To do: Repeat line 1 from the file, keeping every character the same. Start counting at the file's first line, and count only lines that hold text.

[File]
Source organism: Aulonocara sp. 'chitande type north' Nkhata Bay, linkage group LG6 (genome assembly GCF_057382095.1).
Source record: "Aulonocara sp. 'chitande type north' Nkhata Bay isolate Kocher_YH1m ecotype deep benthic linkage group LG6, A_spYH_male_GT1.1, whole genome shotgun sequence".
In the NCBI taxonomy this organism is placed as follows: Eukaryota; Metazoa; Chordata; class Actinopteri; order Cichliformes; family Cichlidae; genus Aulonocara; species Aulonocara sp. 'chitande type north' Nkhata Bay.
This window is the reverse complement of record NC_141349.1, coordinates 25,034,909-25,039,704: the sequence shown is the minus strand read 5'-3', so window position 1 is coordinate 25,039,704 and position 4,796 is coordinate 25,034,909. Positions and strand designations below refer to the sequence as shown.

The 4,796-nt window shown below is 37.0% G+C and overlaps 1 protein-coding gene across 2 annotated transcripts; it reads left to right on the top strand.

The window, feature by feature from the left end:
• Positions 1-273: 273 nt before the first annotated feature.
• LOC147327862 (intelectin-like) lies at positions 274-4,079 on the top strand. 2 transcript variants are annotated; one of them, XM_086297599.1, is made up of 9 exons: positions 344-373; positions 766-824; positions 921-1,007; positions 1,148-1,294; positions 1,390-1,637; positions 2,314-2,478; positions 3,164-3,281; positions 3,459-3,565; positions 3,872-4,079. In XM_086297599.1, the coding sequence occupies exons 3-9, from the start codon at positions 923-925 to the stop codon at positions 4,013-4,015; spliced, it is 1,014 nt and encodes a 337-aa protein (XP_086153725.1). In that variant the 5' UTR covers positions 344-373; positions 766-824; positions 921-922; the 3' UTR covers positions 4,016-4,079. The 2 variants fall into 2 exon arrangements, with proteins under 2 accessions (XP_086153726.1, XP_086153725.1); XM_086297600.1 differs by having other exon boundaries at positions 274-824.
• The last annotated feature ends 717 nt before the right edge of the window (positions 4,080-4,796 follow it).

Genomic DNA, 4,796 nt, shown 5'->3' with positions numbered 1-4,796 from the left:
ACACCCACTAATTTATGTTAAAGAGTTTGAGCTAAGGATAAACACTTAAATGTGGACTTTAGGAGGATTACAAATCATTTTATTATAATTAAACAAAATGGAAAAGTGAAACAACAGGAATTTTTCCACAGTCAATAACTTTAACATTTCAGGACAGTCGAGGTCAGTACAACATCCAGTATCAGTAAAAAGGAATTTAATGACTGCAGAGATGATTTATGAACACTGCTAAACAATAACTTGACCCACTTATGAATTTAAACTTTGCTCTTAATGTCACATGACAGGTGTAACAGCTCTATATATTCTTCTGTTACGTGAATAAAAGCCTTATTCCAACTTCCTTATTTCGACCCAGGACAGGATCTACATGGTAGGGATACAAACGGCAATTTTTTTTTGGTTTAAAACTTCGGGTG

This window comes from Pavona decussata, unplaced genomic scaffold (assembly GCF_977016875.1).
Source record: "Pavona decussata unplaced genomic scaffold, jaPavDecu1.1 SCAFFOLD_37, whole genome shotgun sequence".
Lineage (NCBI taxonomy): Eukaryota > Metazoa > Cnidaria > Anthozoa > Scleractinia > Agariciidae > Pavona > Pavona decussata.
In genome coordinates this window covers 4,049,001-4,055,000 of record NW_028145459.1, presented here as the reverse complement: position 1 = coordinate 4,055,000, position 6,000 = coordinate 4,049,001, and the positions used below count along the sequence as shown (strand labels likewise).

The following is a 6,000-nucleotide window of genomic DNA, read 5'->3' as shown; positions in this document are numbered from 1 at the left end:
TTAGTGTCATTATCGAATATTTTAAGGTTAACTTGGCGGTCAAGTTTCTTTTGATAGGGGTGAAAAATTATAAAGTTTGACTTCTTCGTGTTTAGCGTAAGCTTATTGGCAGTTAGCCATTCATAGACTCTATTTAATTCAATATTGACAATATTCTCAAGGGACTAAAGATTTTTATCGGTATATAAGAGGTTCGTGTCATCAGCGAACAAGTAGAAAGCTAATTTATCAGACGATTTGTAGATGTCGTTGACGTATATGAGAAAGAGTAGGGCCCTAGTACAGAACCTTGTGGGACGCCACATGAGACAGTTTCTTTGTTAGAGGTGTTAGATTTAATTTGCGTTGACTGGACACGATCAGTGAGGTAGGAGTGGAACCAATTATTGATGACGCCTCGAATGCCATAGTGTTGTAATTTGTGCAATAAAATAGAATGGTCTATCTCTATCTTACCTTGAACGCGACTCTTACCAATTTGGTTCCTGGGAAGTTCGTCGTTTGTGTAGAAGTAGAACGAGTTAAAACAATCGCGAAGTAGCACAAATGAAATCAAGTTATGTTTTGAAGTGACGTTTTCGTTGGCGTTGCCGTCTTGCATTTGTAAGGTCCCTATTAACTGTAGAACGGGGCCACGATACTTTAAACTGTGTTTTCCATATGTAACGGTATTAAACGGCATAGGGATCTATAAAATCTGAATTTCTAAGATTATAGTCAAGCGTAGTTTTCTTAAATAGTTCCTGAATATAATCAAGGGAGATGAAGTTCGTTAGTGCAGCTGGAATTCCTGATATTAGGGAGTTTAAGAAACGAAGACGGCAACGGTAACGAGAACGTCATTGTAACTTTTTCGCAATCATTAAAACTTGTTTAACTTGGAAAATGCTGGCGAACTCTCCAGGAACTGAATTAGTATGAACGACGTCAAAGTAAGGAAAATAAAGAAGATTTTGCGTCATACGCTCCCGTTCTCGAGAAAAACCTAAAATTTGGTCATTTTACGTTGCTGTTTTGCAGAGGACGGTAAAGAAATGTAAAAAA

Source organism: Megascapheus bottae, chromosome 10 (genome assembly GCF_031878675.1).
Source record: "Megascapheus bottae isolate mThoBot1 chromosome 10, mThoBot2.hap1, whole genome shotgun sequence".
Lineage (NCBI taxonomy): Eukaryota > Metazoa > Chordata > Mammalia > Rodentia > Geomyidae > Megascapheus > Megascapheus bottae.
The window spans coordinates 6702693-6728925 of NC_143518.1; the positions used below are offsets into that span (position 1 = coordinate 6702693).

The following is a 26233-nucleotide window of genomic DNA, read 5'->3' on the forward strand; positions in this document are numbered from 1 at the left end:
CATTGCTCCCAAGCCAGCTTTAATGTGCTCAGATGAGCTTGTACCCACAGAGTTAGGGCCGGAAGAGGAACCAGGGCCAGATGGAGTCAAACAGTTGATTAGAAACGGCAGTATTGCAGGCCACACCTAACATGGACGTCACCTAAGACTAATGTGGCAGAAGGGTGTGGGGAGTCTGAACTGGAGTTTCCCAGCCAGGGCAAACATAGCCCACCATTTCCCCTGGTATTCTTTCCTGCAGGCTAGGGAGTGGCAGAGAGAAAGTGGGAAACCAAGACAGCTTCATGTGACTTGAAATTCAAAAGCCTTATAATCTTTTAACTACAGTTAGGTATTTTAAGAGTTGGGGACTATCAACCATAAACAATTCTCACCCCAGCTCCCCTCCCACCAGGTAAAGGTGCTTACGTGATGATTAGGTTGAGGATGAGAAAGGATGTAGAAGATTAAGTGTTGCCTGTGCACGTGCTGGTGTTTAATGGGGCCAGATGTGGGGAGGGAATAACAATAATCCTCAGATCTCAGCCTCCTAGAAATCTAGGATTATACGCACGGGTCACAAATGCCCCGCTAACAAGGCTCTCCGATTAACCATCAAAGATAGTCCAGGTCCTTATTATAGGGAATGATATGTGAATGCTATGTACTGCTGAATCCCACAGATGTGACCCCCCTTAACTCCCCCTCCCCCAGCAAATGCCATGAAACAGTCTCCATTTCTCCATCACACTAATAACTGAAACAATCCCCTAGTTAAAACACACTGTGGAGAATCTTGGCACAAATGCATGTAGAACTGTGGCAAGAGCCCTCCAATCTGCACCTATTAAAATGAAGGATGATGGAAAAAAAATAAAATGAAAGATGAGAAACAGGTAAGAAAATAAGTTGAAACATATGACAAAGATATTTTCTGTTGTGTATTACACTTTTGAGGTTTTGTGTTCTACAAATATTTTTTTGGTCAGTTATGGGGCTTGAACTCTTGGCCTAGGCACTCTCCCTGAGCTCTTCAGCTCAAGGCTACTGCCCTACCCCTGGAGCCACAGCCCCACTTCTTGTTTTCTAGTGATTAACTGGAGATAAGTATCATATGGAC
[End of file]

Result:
Source organism: Aulonocara sp. 'chitande type north' Nkhata Bay, linkage group LG6 (genome assembly GCF_057382095.1).